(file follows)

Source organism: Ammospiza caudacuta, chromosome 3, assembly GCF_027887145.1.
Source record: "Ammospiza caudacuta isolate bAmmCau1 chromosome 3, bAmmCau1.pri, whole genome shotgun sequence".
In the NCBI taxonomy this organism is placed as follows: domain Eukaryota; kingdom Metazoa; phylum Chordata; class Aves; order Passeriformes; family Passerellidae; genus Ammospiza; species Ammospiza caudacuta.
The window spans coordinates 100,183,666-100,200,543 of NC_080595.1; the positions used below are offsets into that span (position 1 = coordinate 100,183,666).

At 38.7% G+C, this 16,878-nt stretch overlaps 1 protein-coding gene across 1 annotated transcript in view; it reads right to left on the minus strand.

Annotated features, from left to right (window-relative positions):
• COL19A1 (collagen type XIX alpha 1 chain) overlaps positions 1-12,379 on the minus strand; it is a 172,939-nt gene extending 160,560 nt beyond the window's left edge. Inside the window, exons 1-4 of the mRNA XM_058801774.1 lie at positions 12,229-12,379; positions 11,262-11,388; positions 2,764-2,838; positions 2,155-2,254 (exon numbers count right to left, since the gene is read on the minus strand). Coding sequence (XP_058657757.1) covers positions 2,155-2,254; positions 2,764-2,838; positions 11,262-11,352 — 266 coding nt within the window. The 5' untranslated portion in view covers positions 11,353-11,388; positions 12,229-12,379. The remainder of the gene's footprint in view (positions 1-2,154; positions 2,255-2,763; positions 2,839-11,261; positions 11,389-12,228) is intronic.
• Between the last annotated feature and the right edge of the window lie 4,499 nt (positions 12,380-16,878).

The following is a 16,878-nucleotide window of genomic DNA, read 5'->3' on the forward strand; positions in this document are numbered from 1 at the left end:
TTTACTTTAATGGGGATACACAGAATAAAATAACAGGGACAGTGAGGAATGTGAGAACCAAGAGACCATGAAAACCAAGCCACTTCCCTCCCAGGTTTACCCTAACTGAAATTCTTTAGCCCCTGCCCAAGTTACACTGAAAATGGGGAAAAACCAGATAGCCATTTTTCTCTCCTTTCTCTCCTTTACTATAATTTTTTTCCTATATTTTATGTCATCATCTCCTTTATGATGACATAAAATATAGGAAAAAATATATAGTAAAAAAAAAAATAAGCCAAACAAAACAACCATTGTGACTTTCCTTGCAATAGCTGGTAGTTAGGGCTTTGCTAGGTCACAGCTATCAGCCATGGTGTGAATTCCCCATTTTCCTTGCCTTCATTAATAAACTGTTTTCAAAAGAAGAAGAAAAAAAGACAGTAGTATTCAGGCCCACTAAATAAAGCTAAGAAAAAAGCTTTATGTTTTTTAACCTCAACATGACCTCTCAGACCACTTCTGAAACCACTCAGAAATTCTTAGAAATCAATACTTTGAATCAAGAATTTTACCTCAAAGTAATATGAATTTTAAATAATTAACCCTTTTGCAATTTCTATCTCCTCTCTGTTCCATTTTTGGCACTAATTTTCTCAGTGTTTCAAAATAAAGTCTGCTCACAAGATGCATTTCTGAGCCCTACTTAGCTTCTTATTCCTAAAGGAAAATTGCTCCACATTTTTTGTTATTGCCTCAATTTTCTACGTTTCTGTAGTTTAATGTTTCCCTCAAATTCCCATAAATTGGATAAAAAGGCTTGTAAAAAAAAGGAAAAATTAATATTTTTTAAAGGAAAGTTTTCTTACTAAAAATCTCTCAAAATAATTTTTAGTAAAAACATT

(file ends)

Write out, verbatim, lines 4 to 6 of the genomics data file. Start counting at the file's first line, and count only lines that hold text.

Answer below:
The window spans coordinates 100,183,666-100,200,543 of NC_080595.1; the positions used below are offsets into that span (position 1 = coordinate 100,183,666).

At 38.7% G+C, this 16,878-nt stretch overlaps 1 protein-coding gene across 1 annotated transcript in view; it reads right to left on the minus strand.

Annotated features, from left to right (window-relative positions):